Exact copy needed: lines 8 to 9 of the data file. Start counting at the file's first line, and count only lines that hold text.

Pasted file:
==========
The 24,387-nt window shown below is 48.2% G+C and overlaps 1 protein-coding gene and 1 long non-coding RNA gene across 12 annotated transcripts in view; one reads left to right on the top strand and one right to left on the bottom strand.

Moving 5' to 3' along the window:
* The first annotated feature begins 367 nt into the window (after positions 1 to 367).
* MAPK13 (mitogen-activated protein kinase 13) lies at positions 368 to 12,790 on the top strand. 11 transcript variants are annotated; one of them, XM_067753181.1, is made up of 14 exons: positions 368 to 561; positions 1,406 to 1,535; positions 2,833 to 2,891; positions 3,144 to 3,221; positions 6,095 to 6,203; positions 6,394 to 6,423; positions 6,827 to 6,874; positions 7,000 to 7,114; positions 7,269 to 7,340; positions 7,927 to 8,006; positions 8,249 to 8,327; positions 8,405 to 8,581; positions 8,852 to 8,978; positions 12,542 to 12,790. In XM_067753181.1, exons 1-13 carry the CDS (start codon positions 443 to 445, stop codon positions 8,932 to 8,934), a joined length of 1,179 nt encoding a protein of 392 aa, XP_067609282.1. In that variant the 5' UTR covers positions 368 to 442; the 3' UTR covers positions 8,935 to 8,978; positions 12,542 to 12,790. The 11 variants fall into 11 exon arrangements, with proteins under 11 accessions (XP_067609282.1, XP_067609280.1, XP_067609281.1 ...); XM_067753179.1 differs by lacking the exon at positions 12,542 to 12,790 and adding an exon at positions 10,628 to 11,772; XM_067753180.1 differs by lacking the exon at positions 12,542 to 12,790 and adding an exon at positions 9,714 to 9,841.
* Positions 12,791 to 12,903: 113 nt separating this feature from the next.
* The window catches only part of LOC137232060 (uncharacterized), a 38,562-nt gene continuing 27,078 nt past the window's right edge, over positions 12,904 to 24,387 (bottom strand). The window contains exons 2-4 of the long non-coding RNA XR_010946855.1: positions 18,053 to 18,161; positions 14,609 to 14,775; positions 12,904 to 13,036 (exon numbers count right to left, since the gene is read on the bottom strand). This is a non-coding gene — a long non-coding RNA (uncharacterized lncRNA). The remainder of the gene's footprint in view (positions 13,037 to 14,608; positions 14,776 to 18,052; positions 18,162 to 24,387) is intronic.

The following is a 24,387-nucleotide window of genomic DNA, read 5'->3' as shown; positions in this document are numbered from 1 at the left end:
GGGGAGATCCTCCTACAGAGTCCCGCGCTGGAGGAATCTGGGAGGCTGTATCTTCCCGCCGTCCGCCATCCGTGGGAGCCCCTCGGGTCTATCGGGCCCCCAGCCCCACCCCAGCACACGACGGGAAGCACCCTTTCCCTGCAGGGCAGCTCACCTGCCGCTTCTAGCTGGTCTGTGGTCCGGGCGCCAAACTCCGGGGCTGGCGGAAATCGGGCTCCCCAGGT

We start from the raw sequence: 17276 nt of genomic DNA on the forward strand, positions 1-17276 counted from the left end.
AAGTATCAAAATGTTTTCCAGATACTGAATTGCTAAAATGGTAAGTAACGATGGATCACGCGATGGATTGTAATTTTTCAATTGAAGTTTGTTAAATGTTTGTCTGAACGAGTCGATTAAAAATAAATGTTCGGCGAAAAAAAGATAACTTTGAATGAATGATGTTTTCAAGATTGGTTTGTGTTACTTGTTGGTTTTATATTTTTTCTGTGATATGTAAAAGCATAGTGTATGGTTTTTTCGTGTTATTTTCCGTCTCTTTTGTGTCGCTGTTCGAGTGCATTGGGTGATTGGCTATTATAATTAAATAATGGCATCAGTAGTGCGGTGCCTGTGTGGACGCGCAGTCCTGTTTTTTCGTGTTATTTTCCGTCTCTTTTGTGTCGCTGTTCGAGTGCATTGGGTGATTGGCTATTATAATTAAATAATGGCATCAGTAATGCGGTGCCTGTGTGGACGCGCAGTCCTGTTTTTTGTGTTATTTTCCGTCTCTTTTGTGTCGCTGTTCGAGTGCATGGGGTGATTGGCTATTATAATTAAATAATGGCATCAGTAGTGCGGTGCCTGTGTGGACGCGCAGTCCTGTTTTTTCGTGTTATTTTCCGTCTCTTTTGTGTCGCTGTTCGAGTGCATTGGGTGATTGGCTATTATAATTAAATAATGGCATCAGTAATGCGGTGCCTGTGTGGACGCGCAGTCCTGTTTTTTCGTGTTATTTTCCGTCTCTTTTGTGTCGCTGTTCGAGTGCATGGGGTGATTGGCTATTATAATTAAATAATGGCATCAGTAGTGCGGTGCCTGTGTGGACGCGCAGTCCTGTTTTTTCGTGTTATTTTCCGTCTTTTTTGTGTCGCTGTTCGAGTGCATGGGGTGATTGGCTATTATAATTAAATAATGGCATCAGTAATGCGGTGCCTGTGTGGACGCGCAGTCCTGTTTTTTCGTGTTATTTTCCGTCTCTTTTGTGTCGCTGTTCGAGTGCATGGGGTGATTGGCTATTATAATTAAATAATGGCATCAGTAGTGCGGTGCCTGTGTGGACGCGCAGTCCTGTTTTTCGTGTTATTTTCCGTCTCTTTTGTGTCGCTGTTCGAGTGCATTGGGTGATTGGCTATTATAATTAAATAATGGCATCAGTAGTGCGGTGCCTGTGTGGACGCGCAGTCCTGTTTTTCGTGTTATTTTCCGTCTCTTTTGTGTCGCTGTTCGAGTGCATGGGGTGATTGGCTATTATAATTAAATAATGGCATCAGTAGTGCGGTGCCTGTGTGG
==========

GGGGAGATCCTCCTACAGAGTCCCGCGCTGGAGGAATCTGGGAGGCTGTATCTTCCCGCCGTCCGCCATCCGTGGGAGCCCCTCGGGTCTATCGGGCCCCCAGCCCCACCCCAGCACACGACGGGAAGCACCCTTTCCCTGCAGGGCAGCTCACCTGCCGCTTCTAGCTGGTCTGTGGTCCGGGCGCCAAACTCCGGGGCTGGCGGAAATCGGGCTCCCCAGGT

We start from the raw sequence: 17276 nt of genomic DNA on the forward strand, positions 1-17276 counted from the left end.